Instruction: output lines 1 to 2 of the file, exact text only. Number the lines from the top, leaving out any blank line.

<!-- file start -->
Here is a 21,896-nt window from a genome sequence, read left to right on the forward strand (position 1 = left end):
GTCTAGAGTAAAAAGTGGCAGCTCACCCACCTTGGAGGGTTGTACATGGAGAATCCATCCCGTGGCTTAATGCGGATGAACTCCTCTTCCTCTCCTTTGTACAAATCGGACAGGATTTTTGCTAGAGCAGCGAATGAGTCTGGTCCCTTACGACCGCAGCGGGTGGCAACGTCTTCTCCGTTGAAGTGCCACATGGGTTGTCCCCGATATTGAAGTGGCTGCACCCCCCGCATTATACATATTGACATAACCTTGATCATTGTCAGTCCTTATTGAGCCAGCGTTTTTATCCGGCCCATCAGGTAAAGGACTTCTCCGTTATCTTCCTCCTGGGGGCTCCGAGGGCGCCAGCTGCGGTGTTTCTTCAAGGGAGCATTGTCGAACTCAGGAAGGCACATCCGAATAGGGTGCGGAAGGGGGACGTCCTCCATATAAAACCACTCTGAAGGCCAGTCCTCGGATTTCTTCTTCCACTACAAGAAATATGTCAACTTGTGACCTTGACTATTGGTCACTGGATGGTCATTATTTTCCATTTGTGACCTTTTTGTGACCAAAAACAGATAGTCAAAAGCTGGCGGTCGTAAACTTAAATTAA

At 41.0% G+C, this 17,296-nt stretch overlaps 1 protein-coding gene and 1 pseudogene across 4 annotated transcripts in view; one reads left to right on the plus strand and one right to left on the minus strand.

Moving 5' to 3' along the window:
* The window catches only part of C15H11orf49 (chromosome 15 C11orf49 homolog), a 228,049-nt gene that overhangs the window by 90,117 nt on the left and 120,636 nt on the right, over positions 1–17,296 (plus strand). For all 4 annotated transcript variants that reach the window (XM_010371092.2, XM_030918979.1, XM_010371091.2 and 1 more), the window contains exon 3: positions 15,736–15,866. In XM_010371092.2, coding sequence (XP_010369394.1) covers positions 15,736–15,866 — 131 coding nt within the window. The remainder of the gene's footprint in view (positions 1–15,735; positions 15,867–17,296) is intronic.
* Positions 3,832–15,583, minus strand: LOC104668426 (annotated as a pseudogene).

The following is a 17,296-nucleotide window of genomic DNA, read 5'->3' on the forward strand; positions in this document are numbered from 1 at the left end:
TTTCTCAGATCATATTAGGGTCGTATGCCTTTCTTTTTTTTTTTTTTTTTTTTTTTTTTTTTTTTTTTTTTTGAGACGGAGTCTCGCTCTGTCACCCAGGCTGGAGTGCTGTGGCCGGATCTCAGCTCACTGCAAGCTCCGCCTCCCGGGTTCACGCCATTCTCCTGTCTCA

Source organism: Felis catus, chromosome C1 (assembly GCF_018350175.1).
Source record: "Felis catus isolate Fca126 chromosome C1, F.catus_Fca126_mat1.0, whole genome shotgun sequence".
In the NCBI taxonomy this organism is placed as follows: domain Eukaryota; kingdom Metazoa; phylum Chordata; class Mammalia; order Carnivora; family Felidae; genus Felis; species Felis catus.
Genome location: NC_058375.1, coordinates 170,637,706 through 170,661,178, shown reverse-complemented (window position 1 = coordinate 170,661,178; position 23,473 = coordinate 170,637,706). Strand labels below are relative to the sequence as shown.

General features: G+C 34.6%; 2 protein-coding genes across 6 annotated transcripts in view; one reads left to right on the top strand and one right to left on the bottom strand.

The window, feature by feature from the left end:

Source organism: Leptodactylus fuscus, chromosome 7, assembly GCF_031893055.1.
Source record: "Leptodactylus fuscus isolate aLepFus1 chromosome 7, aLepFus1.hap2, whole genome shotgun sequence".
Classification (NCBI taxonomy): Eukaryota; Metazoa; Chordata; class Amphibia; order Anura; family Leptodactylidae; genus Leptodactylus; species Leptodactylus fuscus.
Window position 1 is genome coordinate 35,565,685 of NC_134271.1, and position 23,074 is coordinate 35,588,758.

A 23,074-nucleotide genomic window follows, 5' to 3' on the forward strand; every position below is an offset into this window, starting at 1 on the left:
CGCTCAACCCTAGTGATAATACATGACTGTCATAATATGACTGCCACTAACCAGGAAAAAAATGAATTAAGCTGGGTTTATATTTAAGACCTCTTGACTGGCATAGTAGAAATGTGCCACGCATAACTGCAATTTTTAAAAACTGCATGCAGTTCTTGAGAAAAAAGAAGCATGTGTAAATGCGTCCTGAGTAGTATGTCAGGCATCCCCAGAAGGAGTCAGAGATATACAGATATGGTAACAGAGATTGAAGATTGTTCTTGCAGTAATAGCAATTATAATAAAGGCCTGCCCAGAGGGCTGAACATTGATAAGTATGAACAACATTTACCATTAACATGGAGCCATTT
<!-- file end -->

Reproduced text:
Here is a 21,896-nt window from a genome sequence, read left to right on the forward strand (position 1 = left end):
GTCTAGAGTAAAAAGTGGCAGCTCACCCACCTTGGAGGGTTGTACATGGAGAATCCATCCCGTGGCTTAATGCGGATGAACTCCTCTTCCTCTCCTTTGTACAAATCGGACAGGATTTTTGCTAGAGCAGCGAATGAGTCTGGTCCCTTACGACCGCAGCGGGTGGCAACGTCTTCTCCGTTGAAGTGCCACATGGGTTGTCCCCGATATTGAAGTGGCTGCACCCCCCGCATTATACATATTGACATAACCTTGATCATTGTCAGTCCTTATTGAGCCAGCGTTTTTATCCGGCCCATCAGGTAAAGGACTTCTCCGTTATCTTCCTCCTGGGGGCTCCGAGGGCGCCAGCTGCGGTGTTTCTTCAAGGGAGCATTGTCGAACTCAGGAAGGCACATCCGAATAGGGTGCGGAAGGGGGACGTCCTCCATATAAAACCACTCTGAAGGCCAGTCCTCGGATTTCTTCTTCCACTACAAGAAATATGTCAACTTGTGACCTTGACTATTGGTCACTGGATGGTCATTATTTTCCATTTGTGACCTTTTTGTGACCAAAAACAGATAGTCAAAAGCTGGCGGTCGTAAACTTAAATTAA